On the other hand clubs like the Turf and the Triple Rock (not to mention suburban spots like Renegades or Star Central) all seem to have working relationships with the local bands that attract audiences to their specific rooms. This again, is a situation that hasn't changed much except the drinking age increased and the number of roooms depending on 18+ and all age concerts have increased drastically. There is also a much larger separation now between what club's can get away with in terms of diversity. The Medina Ballroom does better with COuntry and MEtal acts than with World Beat or Reggae. The showcase clubs can have diversity still, but cannot get as many people out for developing artists.
I could go on and on. But, what was the question?
Steve

Colin Rusch

Posts: 1,435
Registered: Oct 16, 2002
Re: Music Presenters
Posted: Aug 30, 2005 7:28 PM
  Reply

It seems to me one of the biggest differences between now and 20-25 years ago is the number of venues for performing. I know that is true in the dance world. Do you agree? Has the change in available venues changed the music that is happening in the Twin Cities?

J.P. Rennquist

Posts: 27
From: Duluth MN
Registered: Aug 20, 2005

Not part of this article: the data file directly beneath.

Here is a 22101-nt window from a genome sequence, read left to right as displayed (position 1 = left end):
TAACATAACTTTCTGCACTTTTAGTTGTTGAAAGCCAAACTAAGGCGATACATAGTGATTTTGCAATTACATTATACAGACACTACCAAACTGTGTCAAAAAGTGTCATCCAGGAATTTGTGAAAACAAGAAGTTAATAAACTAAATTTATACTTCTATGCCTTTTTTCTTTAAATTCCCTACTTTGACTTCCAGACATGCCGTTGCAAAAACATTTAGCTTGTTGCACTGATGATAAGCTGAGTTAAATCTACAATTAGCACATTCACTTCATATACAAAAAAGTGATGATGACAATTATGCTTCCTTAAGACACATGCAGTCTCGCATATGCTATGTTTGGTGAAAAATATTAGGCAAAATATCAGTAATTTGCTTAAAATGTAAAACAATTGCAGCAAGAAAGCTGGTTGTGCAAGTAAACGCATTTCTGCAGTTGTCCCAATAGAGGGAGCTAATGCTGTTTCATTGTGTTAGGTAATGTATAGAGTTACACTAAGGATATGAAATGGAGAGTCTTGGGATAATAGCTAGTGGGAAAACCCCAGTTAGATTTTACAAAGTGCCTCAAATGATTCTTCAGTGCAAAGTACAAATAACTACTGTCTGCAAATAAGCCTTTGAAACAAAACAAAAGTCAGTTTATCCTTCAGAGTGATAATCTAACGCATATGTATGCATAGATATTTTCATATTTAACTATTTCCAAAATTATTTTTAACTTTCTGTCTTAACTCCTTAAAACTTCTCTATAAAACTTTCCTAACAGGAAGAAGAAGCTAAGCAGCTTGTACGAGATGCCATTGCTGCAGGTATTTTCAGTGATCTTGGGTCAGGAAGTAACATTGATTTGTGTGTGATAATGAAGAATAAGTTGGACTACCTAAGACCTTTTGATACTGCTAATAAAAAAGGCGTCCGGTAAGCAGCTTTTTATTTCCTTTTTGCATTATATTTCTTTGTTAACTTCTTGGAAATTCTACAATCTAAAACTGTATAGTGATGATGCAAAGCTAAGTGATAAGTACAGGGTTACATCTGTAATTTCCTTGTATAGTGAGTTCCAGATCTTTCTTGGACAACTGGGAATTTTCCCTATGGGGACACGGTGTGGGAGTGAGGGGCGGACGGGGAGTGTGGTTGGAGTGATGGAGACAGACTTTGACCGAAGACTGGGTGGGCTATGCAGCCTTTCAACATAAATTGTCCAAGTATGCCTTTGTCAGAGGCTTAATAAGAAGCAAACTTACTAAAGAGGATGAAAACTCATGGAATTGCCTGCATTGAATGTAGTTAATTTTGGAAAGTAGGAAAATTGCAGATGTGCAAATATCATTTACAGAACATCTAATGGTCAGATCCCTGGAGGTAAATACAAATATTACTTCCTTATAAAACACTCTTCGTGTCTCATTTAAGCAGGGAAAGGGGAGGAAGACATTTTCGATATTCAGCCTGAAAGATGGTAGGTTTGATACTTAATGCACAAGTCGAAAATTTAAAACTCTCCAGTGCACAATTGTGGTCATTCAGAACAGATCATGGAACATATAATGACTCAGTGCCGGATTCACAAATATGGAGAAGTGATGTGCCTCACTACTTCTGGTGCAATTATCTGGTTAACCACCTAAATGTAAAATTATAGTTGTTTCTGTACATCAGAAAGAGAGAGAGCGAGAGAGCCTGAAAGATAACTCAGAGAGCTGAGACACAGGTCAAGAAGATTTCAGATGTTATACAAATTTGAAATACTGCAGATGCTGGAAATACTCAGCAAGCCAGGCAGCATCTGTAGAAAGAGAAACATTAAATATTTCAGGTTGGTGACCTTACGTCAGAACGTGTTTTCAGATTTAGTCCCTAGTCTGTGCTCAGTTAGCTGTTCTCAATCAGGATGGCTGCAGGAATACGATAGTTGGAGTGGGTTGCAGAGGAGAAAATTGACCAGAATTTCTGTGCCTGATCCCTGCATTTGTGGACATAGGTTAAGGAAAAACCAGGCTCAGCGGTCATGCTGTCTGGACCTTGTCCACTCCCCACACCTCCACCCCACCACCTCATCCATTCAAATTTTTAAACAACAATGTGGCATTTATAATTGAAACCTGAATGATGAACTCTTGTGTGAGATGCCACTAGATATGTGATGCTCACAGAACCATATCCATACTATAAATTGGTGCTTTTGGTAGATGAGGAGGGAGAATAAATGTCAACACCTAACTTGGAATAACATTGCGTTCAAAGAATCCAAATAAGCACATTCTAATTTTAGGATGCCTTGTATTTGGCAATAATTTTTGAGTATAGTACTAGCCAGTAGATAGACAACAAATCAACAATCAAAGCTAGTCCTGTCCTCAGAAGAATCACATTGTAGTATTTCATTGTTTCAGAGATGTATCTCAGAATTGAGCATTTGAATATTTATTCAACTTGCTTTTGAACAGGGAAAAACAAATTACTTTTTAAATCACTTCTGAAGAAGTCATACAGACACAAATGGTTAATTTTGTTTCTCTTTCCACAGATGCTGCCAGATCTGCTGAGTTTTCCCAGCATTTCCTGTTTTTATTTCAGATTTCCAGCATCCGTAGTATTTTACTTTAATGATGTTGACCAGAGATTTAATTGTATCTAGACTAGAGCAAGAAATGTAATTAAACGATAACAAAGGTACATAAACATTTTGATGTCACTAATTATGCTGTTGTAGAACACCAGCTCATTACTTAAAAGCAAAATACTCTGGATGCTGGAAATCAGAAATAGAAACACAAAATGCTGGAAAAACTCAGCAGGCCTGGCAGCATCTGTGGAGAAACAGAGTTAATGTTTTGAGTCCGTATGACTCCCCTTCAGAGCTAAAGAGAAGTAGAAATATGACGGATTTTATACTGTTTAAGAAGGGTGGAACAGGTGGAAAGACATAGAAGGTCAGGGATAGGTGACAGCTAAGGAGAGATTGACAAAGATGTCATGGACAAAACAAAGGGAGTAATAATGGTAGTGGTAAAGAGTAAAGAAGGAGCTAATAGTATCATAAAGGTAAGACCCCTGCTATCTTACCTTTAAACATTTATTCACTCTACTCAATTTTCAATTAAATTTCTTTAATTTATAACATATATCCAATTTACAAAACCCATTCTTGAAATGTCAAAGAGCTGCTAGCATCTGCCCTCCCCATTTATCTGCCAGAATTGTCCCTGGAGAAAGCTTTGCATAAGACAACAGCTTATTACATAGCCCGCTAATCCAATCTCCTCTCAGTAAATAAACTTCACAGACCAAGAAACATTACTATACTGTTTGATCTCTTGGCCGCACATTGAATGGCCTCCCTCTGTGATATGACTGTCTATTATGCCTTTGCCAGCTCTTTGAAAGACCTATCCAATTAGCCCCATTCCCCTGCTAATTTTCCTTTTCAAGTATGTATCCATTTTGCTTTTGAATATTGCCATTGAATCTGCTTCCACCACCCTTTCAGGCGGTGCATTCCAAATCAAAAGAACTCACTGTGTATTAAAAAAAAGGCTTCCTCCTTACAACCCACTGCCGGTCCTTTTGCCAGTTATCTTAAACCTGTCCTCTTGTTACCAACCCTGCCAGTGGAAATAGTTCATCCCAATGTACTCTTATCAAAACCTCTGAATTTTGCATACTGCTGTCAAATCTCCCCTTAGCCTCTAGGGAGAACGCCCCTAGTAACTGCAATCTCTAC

Re: Music Presenters
Posted: Aug 30, 2005 7:30 PM
  Reply

I think that what Steve is saying is directly responsible for some of the troubles in our venue.

If a venue is identified with a certain kind of art in a metropolitan area, suc has the Twin Cities, then perhaps there is enough of a market to support that.

Medina Ballroom is country and Metal, great. However, in our community we need to be diverse, not just to serve diverse people, but to attract a larger and larger CORE group of customers.

Steve McClellan

Posts: 18
Registered: Aug 19, 2005
Re: Music Presenters
Posted: Aug 30, 2005 7:30 PM
  Reply

Yeah, Rick Boo was the promoter I worked with when the non-profit DAMF (presently called DEMO) produced Mike Watt and Jonathan Richman at the Northshor.
I liked the people and the room. THere was a small, yet active supportive community that I think is represented by both artists and fans.

J.P. Rennquist

Posts: 27
From: Duluth MN
Registered: Aug 20, 2005
Re: Music Presenters
Posted: Aug 30, 2005 7:33 PM